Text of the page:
Here's to the Broken Kids | Part One | Chapter Ten
Posted February 11th, 2019 by Zelda
in a perpetual predicament
A/N: What's this? An update that's almost on time? Miraculous.
Thanks so much for reading and I hope you enjoy the story
Jeanelle woke up alone. Her right arm itched, a mask was strapped to her face, forcing air that felt closer to Reruna’s air and tasted like plastic. She was inside but couldn’t remember how she got there.
“Ji Kien?” She sat up, shoving blankets off. No answer, the room was empty except for Jeanelle, the bed she sat on, and a couple screens. Scratching her arm, she walked around the room, taking in the windows—all covered, and a closed door. She didn’t make it more than three steps before the itch in her arm turned into sudden, burning pain.
She glanced at her arm, at the tube sticking out of the crooked of her elbow and the streak of red smeared on her skin. Frowning, she ripped the tube out and tossed it to the side. What had happened? She pulled the mask off too, the straps tangled on her horns briefly. She could remember the cold, collapsing. Her sister under her, crunches and pops that she couldn’t find the origin of. Had that been her sister’s bones? Her bones? She’d been out long enough for any of that to heal. Ji Kien must be healed too, then, she had to be somewhere in this place.
Jeanelle wasted no more time in the room. She needed to find her sister and continue their mission.
Beyond the door was a maze of waist-height beds and pastel walls and tall humans. Bars of light lined the ceiling, illuminating every corner of the vast space. Jeanelle squinted, the light here stung her eyes. If she wrote a report on this dimension it would consist of two words; cold, bright.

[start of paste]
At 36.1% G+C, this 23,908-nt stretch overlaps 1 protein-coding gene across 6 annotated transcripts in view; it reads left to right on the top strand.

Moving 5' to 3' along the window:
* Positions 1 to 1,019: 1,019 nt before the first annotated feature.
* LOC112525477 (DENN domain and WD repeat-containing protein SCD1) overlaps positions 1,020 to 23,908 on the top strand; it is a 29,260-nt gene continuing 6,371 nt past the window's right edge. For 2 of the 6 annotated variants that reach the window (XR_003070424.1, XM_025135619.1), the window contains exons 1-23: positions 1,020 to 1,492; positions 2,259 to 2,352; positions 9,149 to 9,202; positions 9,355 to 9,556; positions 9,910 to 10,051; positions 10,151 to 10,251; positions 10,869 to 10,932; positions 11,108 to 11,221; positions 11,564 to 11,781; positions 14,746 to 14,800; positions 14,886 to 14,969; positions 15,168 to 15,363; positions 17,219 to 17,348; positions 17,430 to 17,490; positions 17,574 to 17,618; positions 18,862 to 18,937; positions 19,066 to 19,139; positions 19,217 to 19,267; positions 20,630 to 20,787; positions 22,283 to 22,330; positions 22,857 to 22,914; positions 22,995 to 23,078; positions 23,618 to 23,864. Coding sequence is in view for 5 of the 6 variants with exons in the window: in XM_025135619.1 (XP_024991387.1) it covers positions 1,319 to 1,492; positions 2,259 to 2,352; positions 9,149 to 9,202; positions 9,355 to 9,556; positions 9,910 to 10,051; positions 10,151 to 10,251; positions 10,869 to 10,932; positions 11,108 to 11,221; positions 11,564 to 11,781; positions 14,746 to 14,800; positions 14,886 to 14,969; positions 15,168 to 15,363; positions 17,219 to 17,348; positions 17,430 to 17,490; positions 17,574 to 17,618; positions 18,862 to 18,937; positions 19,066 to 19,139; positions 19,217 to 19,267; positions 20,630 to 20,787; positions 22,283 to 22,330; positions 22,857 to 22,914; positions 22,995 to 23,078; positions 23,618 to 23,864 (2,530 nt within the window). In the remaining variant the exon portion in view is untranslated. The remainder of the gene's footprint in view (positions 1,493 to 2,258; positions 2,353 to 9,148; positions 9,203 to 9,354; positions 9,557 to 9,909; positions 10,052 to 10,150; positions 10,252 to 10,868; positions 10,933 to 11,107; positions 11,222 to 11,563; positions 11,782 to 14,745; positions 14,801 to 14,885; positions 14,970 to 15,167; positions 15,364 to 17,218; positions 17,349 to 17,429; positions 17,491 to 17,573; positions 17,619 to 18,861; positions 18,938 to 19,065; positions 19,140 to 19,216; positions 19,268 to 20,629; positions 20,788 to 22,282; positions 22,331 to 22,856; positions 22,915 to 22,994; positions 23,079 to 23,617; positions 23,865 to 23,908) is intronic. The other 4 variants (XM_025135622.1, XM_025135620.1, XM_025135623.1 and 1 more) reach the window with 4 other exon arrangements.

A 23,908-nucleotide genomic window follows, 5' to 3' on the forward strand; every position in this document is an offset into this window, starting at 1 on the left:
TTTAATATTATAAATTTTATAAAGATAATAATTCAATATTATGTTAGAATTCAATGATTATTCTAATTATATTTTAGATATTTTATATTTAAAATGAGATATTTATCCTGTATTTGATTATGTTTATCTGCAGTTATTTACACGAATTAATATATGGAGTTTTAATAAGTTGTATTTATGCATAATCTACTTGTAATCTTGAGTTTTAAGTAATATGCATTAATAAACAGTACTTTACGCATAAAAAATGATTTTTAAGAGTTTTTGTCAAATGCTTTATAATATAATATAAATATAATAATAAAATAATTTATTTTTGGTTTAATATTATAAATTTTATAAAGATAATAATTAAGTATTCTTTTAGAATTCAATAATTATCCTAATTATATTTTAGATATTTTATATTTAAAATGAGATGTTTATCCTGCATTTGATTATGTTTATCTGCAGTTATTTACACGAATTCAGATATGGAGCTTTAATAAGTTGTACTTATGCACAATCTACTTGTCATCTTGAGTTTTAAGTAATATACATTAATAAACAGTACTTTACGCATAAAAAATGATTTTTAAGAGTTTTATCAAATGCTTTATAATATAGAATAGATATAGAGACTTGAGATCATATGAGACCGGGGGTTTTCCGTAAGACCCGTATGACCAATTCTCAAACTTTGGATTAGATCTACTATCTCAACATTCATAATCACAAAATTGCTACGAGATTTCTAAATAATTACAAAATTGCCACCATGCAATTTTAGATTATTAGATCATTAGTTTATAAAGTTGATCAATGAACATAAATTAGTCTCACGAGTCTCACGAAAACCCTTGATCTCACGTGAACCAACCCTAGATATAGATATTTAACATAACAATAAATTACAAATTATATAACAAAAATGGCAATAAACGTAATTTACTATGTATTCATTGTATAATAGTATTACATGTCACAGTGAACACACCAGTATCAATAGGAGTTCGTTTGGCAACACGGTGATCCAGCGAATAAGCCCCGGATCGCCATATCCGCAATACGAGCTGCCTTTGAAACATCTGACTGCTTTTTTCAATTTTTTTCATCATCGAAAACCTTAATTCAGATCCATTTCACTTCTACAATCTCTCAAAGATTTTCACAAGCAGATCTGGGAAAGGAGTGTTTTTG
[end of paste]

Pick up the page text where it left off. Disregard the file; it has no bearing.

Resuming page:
Noisy too, every human was talking, machines were beeping. Someone yelped, drawing Jeanelle’s attention. The source was a thin human girl with green hair, hunched over on one of the many beds. The girl was bleeding more than Jeanelle thought a human should, and sobbing into her bloody hand. A larger human was hovering over the girl, trying to get her hand away from her face, to look at the injury maybe.
Did humans heal? With the presence of apparently injured humans on the rows of beds in this place, Jeanelle decided not. At least, not very fast. She turned away from the green-haired girl and wandered away from the busiest area. She needed to think and it was hard to hear her own thoughts over the noise of the humans. She was going to have to get used to their noise if she stayed. She nudged a closed door, but it wouldn’t budged. She shoved it harder, the handle rattled but that was it.
“You can’t go in there, it’s off limits,” a human said. Jeanelle pushed the door one more time before moving on, ignoring the human. ‘Off limits’, humans could jam their doors? She would have to examine that later. She carried on down the hall, taking in the human building. Their floors were smooth and hard, their walls were even and long, with wood doors to break the monotony, the bars of light on the ceiling were continued in equal spaces down the hall and beyond the place where it forked. There was such a methodical structure to their buildings. She ran her hand over the wall. The texture wasn’t as smooth as she expected, it had a dimply feel, almost like the thin bark of the trees on Reruna but not as slick.
“What the hell did you do?”
Jeanelle hesitated, her hand on the wall.